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AWHONN Initiative Aims to Reduce Alarming Number of Maternal Deaths in U.S.

With U.S. women experiencing a greater risk of death from pregnancy-related complications than women in 46 other countries, the Association of Women's Health, Obstetric and Neonatal Nurses (AWHONN) has launched a multi-year, three-pronged initiative to improve the treatment of pregnancy related complications. 

The first initiative focuses on improving the treatment of obstetric hemorrhage - one of the leading causes of death during labor and delivery.

AWHONN's Postpartum Hemorrhage (PPH) Project has brought together 54 birthing hospitals in Georgia and New Jersey to assess and improve clinical practices. Additional hospitals in the District of Columbia are expected to join the PPH Project later this year.

Approximately 125,000 women and their families (each year) are expected to benefit from the PPH Project. A full list of the participating hospitals is available at www.pphproject.org.

While two to three women die every day in the U.S. from pregnancy-related complications, more than half of these deaths are preventable.  Incidents of obstetric hemorrhage (or bleeding too much during childbirth) have increased in recent years along with an overuse of inductions of labor.  

Research suggests that women who have inductions of labor have a greater risk of experiencing postpartum hemorrhage.  Between 1999 and 2009, the number of women who received blood transfusions during and immediately after childbirth increased by 183%, according to AWHONN. African-American women are disproportionately affected by birthing complications with three to four times more deaths than women of all other racial and ethnic groups.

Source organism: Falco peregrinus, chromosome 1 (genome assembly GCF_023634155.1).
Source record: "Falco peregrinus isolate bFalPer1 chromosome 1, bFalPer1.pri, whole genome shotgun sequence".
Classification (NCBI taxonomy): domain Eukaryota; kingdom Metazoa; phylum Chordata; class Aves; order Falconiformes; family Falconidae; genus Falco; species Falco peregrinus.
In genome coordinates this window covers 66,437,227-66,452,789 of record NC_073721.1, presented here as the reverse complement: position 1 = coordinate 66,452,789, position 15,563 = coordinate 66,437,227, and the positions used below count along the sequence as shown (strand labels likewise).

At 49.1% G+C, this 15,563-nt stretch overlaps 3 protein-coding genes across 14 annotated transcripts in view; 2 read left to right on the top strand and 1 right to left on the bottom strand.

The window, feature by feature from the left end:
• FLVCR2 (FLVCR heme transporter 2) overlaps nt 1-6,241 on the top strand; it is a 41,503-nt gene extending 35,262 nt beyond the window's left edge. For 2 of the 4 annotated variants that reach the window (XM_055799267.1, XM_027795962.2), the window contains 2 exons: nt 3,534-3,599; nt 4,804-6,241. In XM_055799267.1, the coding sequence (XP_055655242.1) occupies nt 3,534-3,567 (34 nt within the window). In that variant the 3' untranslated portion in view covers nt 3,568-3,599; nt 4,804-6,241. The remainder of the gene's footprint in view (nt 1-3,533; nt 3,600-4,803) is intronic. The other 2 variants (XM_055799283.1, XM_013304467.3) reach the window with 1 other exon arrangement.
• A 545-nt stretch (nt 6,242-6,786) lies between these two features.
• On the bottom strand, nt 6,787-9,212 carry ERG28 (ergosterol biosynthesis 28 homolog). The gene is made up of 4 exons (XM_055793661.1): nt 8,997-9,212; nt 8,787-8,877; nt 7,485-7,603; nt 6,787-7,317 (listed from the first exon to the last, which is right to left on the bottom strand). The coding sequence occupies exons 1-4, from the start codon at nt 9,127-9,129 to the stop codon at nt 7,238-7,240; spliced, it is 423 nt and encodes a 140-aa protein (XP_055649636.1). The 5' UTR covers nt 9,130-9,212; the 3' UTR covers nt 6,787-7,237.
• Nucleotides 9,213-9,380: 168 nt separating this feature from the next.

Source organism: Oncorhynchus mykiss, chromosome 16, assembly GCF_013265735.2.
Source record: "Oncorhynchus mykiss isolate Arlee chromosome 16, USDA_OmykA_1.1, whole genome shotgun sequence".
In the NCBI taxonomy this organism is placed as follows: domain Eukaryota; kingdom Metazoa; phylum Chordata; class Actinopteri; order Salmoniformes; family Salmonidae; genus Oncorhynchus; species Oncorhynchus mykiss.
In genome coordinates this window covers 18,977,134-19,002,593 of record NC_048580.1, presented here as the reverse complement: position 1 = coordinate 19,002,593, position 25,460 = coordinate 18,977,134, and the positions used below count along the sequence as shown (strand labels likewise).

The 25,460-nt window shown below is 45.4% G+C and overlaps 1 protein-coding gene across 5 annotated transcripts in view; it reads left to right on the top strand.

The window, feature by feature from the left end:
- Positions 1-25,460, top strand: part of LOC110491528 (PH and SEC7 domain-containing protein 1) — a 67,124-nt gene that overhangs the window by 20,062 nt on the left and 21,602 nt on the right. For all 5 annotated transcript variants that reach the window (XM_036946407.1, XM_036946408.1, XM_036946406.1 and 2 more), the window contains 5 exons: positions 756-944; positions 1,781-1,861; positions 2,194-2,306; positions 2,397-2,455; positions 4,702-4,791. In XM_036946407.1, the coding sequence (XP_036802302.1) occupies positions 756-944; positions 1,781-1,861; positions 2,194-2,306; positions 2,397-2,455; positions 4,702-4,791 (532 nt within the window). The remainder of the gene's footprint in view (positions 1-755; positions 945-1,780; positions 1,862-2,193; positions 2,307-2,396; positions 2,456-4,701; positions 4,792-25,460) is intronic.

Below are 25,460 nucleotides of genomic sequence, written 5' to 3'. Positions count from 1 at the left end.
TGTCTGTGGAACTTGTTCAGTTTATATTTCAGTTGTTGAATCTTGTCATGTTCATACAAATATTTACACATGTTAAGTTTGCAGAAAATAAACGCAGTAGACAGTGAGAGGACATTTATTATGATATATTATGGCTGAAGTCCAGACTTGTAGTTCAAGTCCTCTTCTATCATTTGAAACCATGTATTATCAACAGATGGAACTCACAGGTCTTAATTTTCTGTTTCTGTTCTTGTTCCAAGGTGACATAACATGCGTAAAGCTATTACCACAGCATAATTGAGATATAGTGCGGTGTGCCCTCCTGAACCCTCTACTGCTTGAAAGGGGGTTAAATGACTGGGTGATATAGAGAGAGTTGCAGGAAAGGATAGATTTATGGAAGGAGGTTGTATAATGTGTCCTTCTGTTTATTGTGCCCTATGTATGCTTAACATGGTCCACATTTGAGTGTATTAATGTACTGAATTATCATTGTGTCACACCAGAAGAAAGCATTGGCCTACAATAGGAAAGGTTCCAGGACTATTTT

Participating hospitals joined the initiative because of their interest in shaping and improving postpartum hemorrhage clinical practices. During the next 18 months they will work with national experts to identify best practices for treatment.

"By participating in the Postpartum Hemorrhage Project these hospitals are leading the way in providing women quality care during labor and delivery," said AWHONN's CEO, Lynn Erdman, MN, RN, FAAN. "Maternal deaths can largely be prevented and AWHONN is working to help keep mothers and babies safe."

Supported by a grant from Merck for Mothers, AWHONN's Postpartum Hemorrhage (PPH) Project is designed to:

  • increase clinician recognition of women at greatest risk of obstetric hemorrhage;
  • increase early recognition of women who are bleeding too much;
  • increase the readiness of clinical team preparedness to successfully respond to obstetric hemorrhage; and
  • improve clinician response to obstetric hemorrhage.

Additional practice improvements will include identifying barriers to treating obstetric hemorrhage, sharing clinical best practices, and identifying how to more effectively implement similar improvements in all hospitals in the U.S.

For more information about AWHONN visit www.awhonn.org.  


National News Archives
  Last Post: July 4, 2014 | View Comments(1)

First time attended AWHONN conference. Alarming numbers of pph very concern with african american numbers. My question is why african american higher? Would like to help teach. It has made me more inform.

sheila robinson,  rn,  albert ensteinJuly 04, 2014
bronx, NY




     

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